Inflammation may be defined as the normal response of living tissue to injury or infection. It is important to emphasize two components of this definition. First, that inflammation is a normal response and, as such, is expected to occur when tissue is damaged. Indeed, if injured tissue did not exhibit signs of inflammation this would be considered abnormal. Secondly, inflammation occurs in living tissue, hence the need for an adequate blood supply to the tissues in order for an inflammatory response to be exhibited.

The inflammatory response may be triggered by mechanical injury, chemical toxins, invasion by microorganisms, and hypersensitivity reactions. Three major events occur during the inflammatory response: the blood supply to the affected area is increased substantially, capillary permeability is increased, and leucocytes migrate from the capillary vessels into the surrounding interstitial spaces to the site of inflammation or injury.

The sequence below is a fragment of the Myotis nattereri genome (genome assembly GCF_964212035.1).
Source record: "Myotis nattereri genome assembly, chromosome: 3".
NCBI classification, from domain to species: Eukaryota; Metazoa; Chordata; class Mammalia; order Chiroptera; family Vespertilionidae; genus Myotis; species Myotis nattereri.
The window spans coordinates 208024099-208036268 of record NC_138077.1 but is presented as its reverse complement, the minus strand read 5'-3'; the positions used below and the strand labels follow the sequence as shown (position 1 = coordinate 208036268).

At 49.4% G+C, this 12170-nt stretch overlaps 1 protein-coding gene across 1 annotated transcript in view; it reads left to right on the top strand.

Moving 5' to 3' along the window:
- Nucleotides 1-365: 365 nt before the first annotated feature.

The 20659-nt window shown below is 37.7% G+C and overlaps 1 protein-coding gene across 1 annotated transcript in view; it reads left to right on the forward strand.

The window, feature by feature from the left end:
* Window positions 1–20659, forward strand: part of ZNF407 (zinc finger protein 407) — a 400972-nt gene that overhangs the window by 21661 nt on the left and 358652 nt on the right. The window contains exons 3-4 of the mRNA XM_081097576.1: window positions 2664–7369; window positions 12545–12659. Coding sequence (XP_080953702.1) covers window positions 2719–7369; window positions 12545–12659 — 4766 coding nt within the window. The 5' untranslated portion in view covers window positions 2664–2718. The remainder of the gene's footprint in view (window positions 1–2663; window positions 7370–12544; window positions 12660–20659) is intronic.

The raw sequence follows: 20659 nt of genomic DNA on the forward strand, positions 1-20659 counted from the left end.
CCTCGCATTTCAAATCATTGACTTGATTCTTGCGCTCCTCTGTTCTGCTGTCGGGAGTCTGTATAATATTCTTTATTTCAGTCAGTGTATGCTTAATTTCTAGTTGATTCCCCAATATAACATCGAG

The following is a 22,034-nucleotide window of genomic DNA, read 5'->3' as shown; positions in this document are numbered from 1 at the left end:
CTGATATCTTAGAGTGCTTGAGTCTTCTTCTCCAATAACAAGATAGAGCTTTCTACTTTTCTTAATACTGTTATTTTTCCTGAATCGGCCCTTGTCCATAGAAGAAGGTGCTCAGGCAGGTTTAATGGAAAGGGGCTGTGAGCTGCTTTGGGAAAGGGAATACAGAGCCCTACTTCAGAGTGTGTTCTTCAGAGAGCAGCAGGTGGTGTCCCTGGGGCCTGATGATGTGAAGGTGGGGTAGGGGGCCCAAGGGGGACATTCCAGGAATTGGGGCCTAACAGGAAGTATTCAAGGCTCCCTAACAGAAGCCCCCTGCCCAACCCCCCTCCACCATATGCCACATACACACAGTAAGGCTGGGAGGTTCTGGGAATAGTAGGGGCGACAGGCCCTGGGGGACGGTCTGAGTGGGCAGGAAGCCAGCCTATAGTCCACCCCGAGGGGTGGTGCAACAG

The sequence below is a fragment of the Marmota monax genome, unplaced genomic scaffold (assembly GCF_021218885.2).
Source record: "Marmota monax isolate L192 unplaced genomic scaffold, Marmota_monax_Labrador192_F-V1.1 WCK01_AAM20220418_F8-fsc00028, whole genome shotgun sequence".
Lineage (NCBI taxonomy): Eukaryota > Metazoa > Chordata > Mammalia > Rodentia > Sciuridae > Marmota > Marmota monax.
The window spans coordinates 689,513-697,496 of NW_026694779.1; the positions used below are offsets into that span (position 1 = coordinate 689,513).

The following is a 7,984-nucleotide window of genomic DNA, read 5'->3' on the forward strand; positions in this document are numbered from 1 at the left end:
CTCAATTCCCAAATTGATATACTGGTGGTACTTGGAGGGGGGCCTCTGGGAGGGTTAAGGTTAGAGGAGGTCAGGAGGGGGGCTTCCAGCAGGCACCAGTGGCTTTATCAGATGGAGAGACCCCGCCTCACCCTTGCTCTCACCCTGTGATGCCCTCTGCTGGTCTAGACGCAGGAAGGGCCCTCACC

The inflammatory response represents a complex biological and biochemical process involving cells of the immune system and a plethora of biological mediators. Cell-to-cell communication molecules known collectively as cytokines play an extremely important role in mediating the process of inflammation. An extensive exposition of this complex phenomenon is beyond the scope of this article. Rather, the author provides a review of inflammation, an overview of the role of certain biological mediators in inflammation, and a discussion of the implications of certain biological response modifiers in clinical practice.

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